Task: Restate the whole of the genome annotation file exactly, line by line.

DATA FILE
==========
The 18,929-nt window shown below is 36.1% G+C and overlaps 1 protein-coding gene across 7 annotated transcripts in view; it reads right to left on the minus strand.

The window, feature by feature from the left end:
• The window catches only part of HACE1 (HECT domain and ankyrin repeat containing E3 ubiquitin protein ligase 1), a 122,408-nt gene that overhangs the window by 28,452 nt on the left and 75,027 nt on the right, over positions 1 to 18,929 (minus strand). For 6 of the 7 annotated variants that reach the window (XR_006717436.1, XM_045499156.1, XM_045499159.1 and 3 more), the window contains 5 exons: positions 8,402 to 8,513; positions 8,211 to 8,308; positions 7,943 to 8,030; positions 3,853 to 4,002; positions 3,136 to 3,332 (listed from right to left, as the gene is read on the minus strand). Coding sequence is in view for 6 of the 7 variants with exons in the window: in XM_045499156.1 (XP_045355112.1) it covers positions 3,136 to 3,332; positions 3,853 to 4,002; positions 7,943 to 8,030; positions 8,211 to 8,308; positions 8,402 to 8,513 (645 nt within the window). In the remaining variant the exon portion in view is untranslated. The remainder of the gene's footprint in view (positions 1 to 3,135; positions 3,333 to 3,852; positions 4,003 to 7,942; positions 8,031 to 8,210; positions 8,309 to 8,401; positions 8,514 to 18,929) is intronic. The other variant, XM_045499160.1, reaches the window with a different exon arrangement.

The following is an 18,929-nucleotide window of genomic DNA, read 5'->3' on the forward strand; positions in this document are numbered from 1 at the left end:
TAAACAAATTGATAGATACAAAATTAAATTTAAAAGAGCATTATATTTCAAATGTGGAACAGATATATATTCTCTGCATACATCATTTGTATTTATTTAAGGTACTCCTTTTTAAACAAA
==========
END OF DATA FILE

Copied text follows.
The 18,929-nt window shown below is 36.1% G+C and overlaps 1 protein-coding gene across 7 annotated transcripts in view; it reads right to left on the minus strand.

The window, feature by feature from the left end:
• The window catches only part of HACE1 (HECT domain and ankyrin repeat containing E3 ubiquitin protein ligase 1), a 122,408-nt gene that overhangs the window by 28,452 nt on the left and 75,027 nt on the right, over positions 1 to 18,929 (minus strand). For 6 of the 7 annotated variants that reach the window (XR_006717436.1, XM_045499156.1, XM_045499159.1 and 3 more), the window contains 5 exons: positions 8,402 to 8,513; positions 8,211 to 8,308; positions 7,943 to 8,030; positions 3,853 to 4,002; positions 3,136 to 3,332 (listed from right to left, as the gene is read on the minus strand). Coding sequence is in view for 6 of the 7 variants with exons in the window: in XM_045499156.1 (XP_045355112.1) it covers positions 3,136 to 3,332; positions 3,853 to 4,002; positions 7,943 to 8,030; positions 8,211 to 8,308; positions 8,402 to 8,513 (645 nt within the window). In the remaining variant the exon portion in view is untranslated. The remainder of the gene's footprint in view (positions 1 to 3,135; positions 3,333 to 3,852; positions 4,003 to 7,942; positions 8,031 to 8,210; positions 8,309 to 8,401; positions 8,514 to 18,929) is intronic. The other variant, XM_045499160.1, reaches the window with a different exon arrangement.

The following is an 18,929-nucleotide window of genomic DNA, read 5'->3' on the forward strand; positions in this document are numbered from 1 at the left end:
TAAACAAATTGATAGATACAAAATTAAATTTAAAAGAGCATTATATTTCAAATGTGGAACAGATATATATTCTCTGCATACATCATTTGTATTTATTTAAGGTACTCCTTTTTAAACAAA